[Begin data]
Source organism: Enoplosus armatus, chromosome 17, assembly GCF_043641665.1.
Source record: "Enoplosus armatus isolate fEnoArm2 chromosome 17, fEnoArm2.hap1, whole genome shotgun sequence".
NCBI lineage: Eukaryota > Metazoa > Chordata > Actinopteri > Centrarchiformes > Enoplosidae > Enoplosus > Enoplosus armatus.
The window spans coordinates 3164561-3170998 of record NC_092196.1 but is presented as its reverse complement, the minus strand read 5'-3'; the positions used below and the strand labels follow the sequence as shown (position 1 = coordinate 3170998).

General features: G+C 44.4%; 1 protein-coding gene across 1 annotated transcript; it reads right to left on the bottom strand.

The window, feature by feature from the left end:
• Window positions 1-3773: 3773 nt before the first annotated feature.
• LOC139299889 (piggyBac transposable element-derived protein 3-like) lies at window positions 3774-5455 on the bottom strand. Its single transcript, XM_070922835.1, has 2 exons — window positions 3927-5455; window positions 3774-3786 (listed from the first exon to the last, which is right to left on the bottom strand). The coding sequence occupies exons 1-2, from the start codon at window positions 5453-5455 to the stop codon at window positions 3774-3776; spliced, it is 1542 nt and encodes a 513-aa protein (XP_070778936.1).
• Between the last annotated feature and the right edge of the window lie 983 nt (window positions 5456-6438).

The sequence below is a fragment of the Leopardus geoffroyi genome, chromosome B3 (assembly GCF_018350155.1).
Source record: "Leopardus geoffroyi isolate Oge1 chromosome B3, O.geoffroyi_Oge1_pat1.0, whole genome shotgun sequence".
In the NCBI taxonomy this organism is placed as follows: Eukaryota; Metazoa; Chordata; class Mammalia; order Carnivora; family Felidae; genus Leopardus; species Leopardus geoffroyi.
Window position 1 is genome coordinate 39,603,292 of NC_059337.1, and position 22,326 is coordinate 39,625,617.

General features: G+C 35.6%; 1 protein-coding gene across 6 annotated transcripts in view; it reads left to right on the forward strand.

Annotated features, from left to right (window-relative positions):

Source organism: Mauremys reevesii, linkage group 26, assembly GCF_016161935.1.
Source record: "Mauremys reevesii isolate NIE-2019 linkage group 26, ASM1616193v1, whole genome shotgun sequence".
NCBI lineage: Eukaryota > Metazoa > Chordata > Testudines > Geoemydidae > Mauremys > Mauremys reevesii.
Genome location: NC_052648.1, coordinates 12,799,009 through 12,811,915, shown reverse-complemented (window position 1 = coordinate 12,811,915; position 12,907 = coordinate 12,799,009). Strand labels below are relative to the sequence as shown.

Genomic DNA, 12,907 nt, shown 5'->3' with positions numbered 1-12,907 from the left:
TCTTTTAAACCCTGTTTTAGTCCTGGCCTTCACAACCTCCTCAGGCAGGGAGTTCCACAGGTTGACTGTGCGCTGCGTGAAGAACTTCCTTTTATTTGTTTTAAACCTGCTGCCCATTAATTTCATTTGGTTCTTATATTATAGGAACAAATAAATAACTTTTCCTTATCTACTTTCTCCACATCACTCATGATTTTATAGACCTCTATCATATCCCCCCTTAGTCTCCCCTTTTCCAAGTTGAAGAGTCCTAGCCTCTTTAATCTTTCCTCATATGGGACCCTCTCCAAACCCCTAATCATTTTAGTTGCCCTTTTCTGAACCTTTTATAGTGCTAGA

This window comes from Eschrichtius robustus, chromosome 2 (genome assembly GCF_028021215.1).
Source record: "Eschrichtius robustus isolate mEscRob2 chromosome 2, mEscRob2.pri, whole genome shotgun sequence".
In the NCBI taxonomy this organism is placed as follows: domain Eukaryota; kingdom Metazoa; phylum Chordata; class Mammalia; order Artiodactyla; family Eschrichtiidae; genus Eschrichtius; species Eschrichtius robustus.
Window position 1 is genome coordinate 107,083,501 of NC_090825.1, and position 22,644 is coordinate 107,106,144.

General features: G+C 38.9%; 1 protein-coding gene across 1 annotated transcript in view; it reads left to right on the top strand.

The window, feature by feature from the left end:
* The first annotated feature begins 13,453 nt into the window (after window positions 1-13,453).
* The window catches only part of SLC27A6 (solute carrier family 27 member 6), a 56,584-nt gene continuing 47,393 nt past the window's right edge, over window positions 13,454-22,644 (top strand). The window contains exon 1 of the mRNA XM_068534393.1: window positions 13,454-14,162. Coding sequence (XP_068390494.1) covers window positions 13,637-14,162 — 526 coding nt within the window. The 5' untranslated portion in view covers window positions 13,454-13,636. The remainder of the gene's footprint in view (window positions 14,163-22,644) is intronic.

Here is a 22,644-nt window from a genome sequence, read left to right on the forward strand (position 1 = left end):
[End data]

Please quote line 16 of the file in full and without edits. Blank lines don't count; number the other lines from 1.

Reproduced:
Source organism: Mauremys reevesii, linkage group 26, assembly GCF_016161935.1.